Apache Trail

Apache Trail is located in central Arizona, east of Phoenix. The byway begins in Apache Junction off US 60 and follows AZ 88 northeast to the community of Roosevelt on Theodore Roosevelt Lake. Apache Trail is 46 miles long and is usually open year-round. Portions are subject to closure due to heavy rain. The byway travels over dirt and paved roads with many sharp curves and an occasional narrow stretch. Vehicles pulling trailers are discouraged from traveling the section from Tortilla Flat to Roosevelt, especially over Fish Creek Hill.

The Apache Trail winds through some of the most awe-inspiring country in Arizona as it crosses Tonto National Forest. The scenic drive is bordered on the north by Canyon, Apache, and Roosevelt Lakes, and on the south by the rugged Superstition Mountains. At Fish Creek Hill, perhaps the most impressive part of Apache Trail, the road is primarily one-way and drops 1,000 feet in elevation over a 15 to 17 percent grade. Views of the Walls of Fish Creek Gorge are simply fantastic from this area.

Tonto National Forest covers nearly three million acres of rugged, scenic landscape ranging from cactus-studded desert to pine-covered mountains. Seven wilderness areas encompassing 589,000 acres are found within the national forest. Two wilderness areas are located next to the byway: Four Peaks Wilderness and Superstition Wilderness. Hiking trails can be accessed along the drive that lure you into the Superstition Wilderness.

There are several Forest Service recreation areas along or near the byway. Acacia and Boulder offer picnic facilities; a swimming beach is in Acacia. Tortilla Flat Campground has 77 RV and tent sites; all have water and sewage hookups but no electricity. Near the byway’s eastern end is the Burnt Corral Campground. It has 79 RV and tent campsites and is open all year. There is a 22-foot RV length limit at both campgrounds.

Lost Dutchman State Park is five miles northeast of Apache Junction. The nearly 300-acre park offers a 35-site campground with restrooms, showers, and sanitary disposal station. There are many desert interpretive trails here. It is also a good place to access the Superstition Wilderness.

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White Mountain Scenic Highway

White Mountain Scenic Highway is in east-central Arizona, approximately 170 miles east of Phoenix. The southwest access is in Whiteriver in Fort Apache Indian Reservation. From Whiteriver, the byway travels north to McNary and then east to the junction of US 180/191, north of Alpine.

The 123-mile scenic drive follows Arizona Highways 73, 260, 261, 273, and 373 and Forest Service Roads 87 and 249. This series of connecting roads follow a combination of two-lane paved and gravel-surfaced roads that are suitable for all vehicles. Arizona Highways 73 and 260 are usually open year-round. The remaining roads are subject to closure in the winter.

White Mountain Scenic Highway crosses the Apache-Sitgreaves National Forests and Fort Apache Indian Reservation. It travels through forests of pinyon, juniper, and ponderosa pine. Recreation activities within the reservation require a tribal permit. Permits are available in Whiteriver at the Game and Fish Office.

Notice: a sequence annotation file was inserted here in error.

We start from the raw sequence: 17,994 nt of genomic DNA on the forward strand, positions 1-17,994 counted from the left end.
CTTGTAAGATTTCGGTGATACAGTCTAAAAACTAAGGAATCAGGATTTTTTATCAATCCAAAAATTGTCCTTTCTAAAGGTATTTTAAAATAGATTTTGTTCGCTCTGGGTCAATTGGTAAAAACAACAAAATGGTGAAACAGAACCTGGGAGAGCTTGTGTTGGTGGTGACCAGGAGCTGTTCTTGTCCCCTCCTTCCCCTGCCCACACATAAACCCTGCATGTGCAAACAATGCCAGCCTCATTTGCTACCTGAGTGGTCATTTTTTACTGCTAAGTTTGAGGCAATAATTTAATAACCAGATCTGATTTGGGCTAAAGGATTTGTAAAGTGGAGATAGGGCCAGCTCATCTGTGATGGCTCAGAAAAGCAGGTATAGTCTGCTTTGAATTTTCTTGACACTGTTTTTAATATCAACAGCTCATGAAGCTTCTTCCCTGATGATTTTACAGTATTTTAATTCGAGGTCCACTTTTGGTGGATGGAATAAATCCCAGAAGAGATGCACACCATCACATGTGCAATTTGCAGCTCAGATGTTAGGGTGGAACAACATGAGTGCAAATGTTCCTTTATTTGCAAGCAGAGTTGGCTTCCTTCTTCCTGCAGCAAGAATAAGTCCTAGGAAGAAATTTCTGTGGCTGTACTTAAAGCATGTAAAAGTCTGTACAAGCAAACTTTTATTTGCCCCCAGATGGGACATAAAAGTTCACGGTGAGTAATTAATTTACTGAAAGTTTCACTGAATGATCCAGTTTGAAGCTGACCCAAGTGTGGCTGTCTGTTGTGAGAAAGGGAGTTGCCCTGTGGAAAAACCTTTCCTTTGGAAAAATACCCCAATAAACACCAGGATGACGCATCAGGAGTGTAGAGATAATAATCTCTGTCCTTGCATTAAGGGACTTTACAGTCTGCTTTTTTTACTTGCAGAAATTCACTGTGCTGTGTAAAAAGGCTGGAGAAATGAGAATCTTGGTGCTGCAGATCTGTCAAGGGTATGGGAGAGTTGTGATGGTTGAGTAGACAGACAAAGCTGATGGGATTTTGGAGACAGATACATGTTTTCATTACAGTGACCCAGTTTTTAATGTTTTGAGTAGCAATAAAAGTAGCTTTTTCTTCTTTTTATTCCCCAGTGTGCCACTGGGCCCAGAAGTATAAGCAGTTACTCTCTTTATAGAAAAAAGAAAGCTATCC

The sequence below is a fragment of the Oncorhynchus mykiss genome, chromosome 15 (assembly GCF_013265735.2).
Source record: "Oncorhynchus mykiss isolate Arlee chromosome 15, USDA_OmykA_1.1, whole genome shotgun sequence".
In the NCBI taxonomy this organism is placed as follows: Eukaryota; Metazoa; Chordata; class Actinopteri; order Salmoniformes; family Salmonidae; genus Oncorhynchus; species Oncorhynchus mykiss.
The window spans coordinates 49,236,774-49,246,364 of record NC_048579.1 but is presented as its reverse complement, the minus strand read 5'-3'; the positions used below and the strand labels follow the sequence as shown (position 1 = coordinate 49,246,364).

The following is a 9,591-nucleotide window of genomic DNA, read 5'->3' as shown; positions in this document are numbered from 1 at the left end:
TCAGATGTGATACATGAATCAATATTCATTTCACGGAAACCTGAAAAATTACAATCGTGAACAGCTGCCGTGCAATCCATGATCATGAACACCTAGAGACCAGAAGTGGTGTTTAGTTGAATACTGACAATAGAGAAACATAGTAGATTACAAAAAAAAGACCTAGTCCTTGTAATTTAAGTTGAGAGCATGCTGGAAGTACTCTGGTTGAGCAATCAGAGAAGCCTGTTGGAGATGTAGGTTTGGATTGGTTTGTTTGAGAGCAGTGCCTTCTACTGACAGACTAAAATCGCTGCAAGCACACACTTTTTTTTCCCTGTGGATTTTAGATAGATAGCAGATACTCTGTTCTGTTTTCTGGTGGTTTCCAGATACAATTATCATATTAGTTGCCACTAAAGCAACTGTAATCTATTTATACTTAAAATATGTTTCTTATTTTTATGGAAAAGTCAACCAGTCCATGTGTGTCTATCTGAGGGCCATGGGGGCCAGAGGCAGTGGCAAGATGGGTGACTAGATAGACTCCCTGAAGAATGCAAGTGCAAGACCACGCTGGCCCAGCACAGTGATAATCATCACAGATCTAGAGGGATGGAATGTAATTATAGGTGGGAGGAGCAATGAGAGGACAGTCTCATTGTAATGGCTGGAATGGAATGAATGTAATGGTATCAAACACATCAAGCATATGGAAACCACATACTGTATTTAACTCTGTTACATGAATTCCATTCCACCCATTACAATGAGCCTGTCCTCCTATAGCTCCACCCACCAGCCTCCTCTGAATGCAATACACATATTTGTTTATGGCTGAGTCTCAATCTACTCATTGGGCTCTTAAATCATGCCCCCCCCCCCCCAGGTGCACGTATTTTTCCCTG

Several lakes and streams offer excellent opportunities for catching trout. Some lakes are too shallow for fish survival, but are deep enough for canoes or rowboats. Because of their small size, most lakes have restrictions on horsepower for boat motors.

Hiking opportunities range from short nature walks to longer back country hikes. Over 800 miles of trail exist within the national forests. Two trails form a 28-mile loop between Greer and Mount Baldy. Each trail is 14 miles long. Portions of both pass through 7,000-acre Mount Baldy Wilderness and are heavily used. Mount Baldy lies within the Indian reservation and should not be entered without first contacting tribal headquarter.

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Black Hills Back Country Byway

The Black Hills Back Country Byway is in southeast Arizona, east of Safford near the New Mexico border. Eastern access is south of Clifton off US 191 (milepost 160). The byway travels southwest back to US 191 (milepost 139) near US 70 and Safford.

Black Hills is a 21-mile drive along the Old Safford-Clifton Road, an unpaved, narrow, and winding road. The byway is generally open year-round although sections may become impassable during and after heavy rain. Travelers should not attempt to drive the byway if pulling a trailer or in an RV longer than 20 feet. Motorhomes and trailers can be left at parking areas located on each end of the byway.

The Black Hills Back Country Byway passes through the historical territory of the Chiricahua and Western Apache, who arrived in southeast Arizona around 1600. Some Apaches used the area as a local travel route and hideout prior to the surrender of Geronimo in 1886. In 1540, Coronado passed through the area as he led Spanish conquistadors in search of gold and the Seven Cities of Cibola.